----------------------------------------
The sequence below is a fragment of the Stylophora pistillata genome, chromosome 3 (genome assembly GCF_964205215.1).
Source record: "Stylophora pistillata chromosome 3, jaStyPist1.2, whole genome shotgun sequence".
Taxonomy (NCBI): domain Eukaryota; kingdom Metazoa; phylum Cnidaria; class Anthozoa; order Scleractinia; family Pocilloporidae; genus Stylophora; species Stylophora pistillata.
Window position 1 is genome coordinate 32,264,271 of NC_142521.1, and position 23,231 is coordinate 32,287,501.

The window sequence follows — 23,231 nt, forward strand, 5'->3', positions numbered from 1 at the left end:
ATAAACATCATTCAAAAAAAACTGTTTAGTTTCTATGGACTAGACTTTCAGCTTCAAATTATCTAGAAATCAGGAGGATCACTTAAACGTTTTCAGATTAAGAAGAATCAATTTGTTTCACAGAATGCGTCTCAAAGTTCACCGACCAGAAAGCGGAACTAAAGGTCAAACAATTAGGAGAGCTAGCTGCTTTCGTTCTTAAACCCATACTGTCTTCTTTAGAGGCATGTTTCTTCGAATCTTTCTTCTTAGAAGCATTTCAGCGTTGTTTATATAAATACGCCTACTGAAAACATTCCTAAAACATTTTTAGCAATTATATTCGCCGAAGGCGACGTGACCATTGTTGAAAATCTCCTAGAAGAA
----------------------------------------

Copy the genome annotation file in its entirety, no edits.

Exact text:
The sequence below is a fragment of the Stylophora pistillata genome, chromosome 3 (genome assembly GCF_964205215.1).
Source record: "Stylophora pistillata chromosome 3, jaStyPist1.2, whole genome shotgun sequence".
Taxonomy (NCBI): domain Eukaryota; kingdom Metazoa; phylum Cnidaria; class Anthozoa; order Scleractinia; family Pocilloporidae; genus Stylophora; species Stylophora pistillata.
Window position 1 is genome coordinate 32,264,271 of NC_142521.1, and position 23,231 is coordinate 32,287,501.

The window sequence follows — 23,231 nt, forward strand, 5'->3', positions numbered from 1 at the left end:
ATAAACATCATTCAAAAAAAACTGTTTAGTTTCTATGGACTAGACTTTCAGCTTCAAATTATCTAGAAATCAGGAGGATCACTTAAACGTTTTCAGATTAAGAAGAATCAATTTGTTTCACAGAATGCGTCTCAAAGTTCACCGACCAGAAAGCGGAACTAAAGGTCAAACAATTAGGAGAGCTAGCTGCTTTCGTTCTTAAACCCATACTGTCTTCTTTAGAGGCATGTTTCTTCGAATCTTTCTTCTTAGAAGCATTTCAGCGTTGTTTATATAAATACGCCTACTGAAAACATTCCTAAAACATTTTTAGCAATTATATTCGCCGAAGGCGACGTGACCATTGTTGAAAATCTCCTAGAAGAA